And yet... transpeople report "feeling like" their claimed gender. I prefer to work with more unambiguous subjective feelings -- like feeling I have a wrong body -- but I have caught myself thinking at different times, "This day I felt like a woman, and that day I didn't feel like a woman, but more like... nothing at all. And that other day my mind was occupied with completely different matters, like writing a Less Wrong post." It helps sometmes to visualize my brain as a system of connected logical components, with an "introspection center" as a separate component, but that doesn't bring me close to solving the mystery.
I want to be seen as a woman, and nothing else. I take steps to ensure that it happens. If I could start from a clean slate, magically get an unambiguously female body, and live somewhere where nobody would know about my past male life, perhaps that would be the end of it -- there would be no need for me to worry about it anymore. But as things stand, my introspection center keeps generating those nagging thoughts: "What if I'm merely a pretender, a man who merely thinks he's a woman, but isn't?" One friend of mine postulated that "wanting to be a gender is the same as being it"; but is it really that simple?
The sheer number of converging testimonies between myself and transpeople I've met and talked to would seem to rule that out. "If I'm fake, then they're fake too, and surely that sounds extremely unlikely." But while discovering similarities makes me generically happy, every deviation from the mean -- for example, I consciously discovered my gender identity at 21, a relatively late age -- stings painfully and brings up the uncertainty again. Could this be a case of failing to properly assign Bayesian weights, of giving evidence less significance than counterevidence? But every time I discovered a piece of counterevidence, my mind interpreted it as a breach of my mental defenses and tried to route around it, in other words, rationalize it away.
Maybe I could just tell myself, "Shut up and live the way you want to."
I caught myself in thinking that I really, deeply didn't want to go back, to the point that I didn't want to accept the conclusion "I'm really a man and an impostor", even that time when it looked like evidence weighted that way. (It's no longer the case now that I've learned more facts, but the point still stands.) It was an unthinkable thought, and still is. Even now, I fail to apply the Litany of Tarski. "If I'm really a man, then I desire to bel--" Wait, doesn't compute. If that were true, it would cause my whole system of values to collapse, and it feels like stating an incoherent statement, like "If sexism is morally and scientifically justified, then..." It feels like it would cause my entire system of values to collapse, and I can't bring myself to think that -- but isn't that the danger of "already knowing the answer", rationalizing, etc.?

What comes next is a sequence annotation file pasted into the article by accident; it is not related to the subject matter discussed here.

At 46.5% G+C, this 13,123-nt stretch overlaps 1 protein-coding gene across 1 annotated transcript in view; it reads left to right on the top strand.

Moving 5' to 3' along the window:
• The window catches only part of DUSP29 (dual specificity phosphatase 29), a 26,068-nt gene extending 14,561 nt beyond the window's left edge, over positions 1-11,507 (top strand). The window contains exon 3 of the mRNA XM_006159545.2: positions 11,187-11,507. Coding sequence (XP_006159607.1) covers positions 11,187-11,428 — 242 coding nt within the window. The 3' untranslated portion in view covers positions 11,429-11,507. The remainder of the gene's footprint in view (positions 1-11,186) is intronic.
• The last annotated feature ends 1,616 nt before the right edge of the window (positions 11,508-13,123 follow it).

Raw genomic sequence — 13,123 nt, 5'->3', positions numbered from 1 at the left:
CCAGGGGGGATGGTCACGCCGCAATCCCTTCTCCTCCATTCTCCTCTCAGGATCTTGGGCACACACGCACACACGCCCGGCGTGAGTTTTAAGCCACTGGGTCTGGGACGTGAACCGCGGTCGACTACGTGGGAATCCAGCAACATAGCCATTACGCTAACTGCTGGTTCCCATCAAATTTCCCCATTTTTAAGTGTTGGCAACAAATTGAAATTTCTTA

It also bugs me, I guess, that despite relying on rational reasoning in so many aspects of my daily life, with this one case, about an aspect of myself, I'm relying on some subjective, vague "gut feeling". Granted, I try to approach it in a rational way: someone used my revelations to locate a hypothesis, I found it likely based on the evidence and accepted it, then started updating... or did I? Would I really be able to change my belief even in principle? And even then, the root cause, the very root cause, comes from feelings of uneasiness with my assigned gender role that I cannot rationally explain -- they're just there, in the same way that my consciousness is "just there".
When I heard about p-zombies, I immediately drew parallels. I asked myself if "fake transpeople" were even a coherent concept. Would it be possible to imagine two people who behave identically (and true to themselves, not acting), except one has "real" subjective feelings of gender and the other doesn't? After applying an appropriately tweaked anti-zombie argument, it seems to me that the answer is no, but it's also prossible that the question is too ill-defined for any answer to make sense.